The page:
1Tim 6:1-2 . . All who are under the yoke of slavery should consider their masters worthy of full respect, so that God's name and our teaching may not be slandered. Those who have believing masters are not to show less respect for them because they are brothers. Instead, they are to serve them even better, because those who benefit from their service are believers, and dear to them.
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  14. WebersHome

    WebersHome Well-Known Member Supporter

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    Heb 10:24 . . Let us consider how we may spur one another on toward love and good deeds.

    Man is a species of life that is quite naturally, and comfortably, inclined to provoke and annoy each other and bring out the worst in their fellow men. It is Christ's wishes that his own make an effort to do just the opposite; viz: bring out the best in each other.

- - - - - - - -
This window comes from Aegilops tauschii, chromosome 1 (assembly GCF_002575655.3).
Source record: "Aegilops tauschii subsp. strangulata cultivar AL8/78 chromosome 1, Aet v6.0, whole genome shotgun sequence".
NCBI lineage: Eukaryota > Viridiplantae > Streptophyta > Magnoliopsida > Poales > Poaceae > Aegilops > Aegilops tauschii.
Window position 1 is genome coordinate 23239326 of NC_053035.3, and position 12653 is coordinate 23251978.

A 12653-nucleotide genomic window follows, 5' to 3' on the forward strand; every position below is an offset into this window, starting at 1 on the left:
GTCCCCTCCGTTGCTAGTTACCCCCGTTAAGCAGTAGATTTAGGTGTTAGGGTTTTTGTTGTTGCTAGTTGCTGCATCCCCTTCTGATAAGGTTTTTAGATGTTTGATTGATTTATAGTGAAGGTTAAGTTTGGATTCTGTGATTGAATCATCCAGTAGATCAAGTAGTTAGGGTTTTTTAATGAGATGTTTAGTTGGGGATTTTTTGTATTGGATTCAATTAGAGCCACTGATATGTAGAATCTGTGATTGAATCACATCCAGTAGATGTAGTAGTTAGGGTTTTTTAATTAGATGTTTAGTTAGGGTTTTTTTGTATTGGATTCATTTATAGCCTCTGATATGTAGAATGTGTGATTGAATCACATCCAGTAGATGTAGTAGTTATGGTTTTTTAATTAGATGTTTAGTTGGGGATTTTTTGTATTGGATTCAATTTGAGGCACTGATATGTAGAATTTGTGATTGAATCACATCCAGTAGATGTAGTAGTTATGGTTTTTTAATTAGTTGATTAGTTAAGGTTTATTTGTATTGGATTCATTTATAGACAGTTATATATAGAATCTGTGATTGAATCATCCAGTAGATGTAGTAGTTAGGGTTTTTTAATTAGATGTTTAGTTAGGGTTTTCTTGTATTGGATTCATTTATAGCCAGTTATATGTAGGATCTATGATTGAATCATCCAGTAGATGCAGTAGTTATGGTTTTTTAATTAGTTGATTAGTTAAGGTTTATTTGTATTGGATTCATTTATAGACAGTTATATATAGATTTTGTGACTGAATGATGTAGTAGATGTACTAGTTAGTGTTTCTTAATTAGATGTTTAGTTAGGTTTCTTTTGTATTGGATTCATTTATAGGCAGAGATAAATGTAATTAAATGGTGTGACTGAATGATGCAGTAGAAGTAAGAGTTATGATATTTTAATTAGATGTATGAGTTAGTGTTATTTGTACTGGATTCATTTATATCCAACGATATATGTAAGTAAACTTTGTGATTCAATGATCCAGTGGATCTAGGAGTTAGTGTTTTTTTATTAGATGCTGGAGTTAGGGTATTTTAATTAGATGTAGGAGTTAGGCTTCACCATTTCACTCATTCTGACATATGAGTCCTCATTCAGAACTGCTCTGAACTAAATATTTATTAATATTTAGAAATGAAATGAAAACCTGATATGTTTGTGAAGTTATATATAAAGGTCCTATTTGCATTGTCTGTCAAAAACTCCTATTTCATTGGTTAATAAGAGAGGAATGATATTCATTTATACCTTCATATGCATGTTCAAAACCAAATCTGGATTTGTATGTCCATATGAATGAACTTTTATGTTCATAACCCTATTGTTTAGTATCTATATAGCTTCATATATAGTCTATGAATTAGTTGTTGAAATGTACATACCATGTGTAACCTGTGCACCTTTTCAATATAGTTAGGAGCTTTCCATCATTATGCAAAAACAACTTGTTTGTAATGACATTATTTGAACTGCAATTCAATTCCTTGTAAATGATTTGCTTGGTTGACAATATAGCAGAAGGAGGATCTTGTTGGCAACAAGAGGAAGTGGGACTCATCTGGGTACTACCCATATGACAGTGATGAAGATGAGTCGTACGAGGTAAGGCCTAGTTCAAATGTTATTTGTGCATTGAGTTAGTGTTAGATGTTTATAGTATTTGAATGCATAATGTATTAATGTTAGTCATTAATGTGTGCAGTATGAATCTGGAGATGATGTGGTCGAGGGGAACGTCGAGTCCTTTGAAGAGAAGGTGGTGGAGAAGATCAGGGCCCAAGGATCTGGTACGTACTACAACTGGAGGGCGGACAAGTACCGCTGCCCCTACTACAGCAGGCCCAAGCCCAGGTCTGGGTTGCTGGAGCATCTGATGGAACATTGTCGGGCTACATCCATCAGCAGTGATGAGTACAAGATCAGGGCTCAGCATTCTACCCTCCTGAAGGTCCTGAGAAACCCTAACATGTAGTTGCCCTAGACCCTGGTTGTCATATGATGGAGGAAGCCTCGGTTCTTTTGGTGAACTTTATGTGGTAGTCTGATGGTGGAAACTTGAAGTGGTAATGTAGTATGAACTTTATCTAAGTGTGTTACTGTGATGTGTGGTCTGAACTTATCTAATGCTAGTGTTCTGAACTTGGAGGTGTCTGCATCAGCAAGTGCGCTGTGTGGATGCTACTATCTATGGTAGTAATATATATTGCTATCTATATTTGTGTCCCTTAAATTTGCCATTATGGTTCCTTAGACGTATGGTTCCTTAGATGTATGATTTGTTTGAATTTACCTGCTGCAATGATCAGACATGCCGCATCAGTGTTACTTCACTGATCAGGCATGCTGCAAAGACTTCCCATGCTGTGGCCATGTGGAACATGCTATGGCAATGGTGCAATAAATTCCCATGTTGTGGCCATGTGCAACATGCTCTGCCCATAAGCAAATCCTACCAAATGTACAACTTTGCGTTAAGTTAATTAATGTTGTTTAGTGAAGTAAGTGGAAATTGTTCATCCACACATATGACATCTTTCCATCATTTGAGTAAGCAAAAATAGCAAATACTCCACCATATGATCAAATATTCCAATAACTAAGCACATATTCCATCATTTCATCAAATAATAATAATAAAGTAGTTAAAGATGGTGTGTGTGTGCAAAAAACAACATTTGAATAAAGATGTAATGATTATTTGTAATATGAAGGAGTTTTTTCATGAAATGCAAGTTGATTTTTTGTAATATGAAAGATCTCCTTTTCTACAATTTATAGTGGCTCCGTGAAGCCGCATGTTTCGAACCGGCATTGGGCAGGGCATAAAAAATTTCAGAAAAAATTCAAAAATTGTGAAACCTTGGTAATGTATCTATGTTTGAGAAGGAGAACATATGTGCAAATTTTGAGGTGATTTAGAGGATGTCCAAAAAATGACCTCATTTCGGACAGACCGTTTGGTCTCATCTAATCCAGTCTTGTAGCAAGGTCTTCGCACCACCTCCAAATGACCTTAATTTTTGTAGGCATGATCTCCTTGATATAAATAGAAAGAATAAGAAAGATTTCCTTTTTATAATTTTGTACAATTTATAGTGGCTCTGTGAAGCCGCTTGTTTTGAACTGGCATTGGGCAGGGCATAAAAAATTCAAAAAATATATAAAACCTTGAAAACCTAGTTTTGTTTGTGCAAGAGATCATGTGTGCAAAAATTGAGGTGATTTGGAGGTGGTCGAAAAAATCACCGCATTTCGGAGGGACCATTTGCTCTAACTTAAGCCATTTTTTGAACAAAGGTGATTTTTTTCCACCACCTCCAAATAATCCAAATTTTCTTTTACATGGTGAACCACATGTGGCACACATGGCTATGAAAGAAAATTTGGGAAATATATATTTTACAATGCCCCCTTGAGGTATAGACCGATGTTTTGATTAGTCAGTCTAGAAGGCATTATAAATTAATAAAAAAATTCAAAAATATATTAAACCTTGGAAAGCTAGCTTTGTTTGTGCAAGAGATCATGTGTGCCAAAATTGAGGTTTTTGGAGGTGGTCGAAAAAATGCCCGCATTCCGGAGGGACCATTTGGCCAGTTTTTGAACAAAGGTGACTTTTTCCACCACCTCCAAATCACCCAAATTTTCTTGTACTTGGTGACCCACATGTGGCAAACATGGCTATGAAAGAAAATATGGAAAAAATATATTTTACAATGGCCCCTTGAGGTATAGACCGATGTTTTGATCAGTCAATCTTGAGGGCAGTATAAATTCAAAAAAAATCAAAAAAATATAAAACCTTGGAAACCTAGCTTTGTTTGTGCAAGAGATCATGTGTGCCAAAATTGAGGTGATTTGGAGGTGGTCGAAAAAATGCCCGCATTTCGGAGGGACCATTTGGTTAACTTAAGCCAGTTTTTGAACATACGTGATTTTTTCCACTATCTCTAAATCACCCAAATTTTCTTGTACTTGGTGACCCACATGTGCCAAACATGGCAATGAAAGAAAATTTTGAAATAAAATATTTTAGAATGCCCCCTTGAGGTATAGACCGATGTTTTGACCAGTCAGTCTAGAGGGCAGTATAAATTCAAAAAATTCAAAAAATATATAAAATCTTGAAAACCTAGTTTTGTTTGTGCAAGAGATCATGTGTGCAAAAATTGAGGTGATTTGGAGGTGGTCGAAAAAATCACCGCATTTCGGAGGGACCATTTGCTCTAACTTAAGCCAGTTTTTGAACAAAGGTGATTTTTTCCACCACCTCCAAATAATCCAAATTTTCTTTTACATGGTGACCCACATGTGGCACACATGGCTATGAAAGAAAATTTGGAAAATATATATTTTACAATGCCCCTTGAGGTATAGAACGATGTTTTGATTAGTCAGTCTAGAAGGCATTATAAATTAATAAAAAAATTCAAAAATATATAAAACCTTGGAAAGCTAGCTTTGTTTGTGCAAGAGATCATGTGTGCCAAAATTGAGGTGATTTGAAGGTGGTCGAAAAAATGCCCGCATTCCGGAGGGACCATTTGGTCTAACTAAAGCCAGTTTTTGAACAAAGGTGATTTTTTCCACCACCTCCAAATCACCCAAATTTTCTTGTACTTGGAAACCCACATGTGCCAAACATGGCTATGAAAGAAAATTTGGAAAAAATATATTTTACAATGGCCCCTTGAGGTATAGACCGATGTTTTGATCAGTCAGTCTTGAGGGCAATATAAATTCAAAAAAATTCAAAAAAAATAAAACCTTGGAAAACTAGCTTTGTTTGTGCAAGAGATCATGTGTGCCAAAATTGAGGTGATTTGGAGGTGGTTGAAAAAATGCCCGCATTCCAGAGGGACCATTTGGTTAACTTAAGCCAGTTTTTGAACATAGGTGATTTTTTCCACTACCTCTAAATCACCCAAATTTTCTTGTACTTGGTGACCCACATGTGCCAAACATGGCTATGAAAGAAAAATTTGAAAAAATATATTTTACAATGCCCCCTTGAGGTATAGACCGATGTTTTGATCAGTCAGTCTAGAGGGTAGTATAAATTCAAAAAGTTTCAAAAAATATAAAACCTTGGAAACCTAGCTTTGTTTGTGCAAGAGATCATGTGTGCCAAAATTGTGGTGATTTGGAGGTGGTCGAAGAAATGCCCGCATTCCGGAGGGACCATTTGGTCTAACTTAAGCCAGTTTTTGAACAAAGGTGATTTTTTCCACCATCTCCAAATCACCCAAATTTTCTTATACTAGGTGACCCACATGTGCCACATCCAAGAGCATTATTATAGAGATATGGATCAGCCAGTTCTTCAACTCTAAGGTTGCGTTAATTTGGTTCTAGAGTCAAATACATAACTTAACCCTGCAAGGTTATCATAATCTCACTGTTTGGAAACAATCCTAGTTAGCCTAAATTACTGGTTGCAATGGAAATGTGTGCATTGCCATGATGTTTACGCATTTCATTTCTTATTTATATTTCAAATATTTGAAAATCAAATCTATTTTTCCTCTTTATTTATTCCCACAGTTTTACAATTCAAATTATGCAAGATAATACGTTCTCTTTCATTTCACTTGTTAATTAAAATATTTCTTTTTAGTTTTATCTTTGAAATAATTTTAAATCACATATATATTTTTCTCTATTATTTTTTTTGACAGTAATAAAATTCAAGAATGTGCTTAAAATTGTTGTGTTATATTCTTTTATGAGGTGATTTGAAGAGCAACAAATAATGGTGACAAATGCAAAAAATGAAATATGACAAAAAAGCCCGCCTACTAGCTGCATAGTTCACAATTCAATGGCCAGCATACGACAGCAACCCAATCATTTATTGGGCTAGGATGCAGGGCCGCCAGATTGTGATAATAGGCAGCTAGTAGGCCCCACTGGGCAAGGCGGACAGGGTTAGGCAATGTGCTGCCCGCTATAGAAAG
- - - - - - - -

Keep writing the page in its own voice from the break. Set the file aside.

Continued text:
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  15. ChristianGirl_96

    ChristianGirl_96 Well-Known Member Angels Team Supporter

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    Love is when you spend a whole night by your child's bedside at the hospital and survive.
     
  16. yeshuaslavejeff

    yeshuaslavejeff simple truth, martyr, disciple of Yahshua

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    Yes as written, mankind, society, is not just inclined to bring out the bad, but is actually death dealing, seeking to bring all people in the world everywhere down with them (mankind) into destruction;

    Jesus came to seek and to save those who are lost, who love and seek God, and who are called according to His Purpose, as written. His permanent students, disciples, do as Jesus does.
     
  17. WebersHome

    WebersHome Well-Known Member Supporter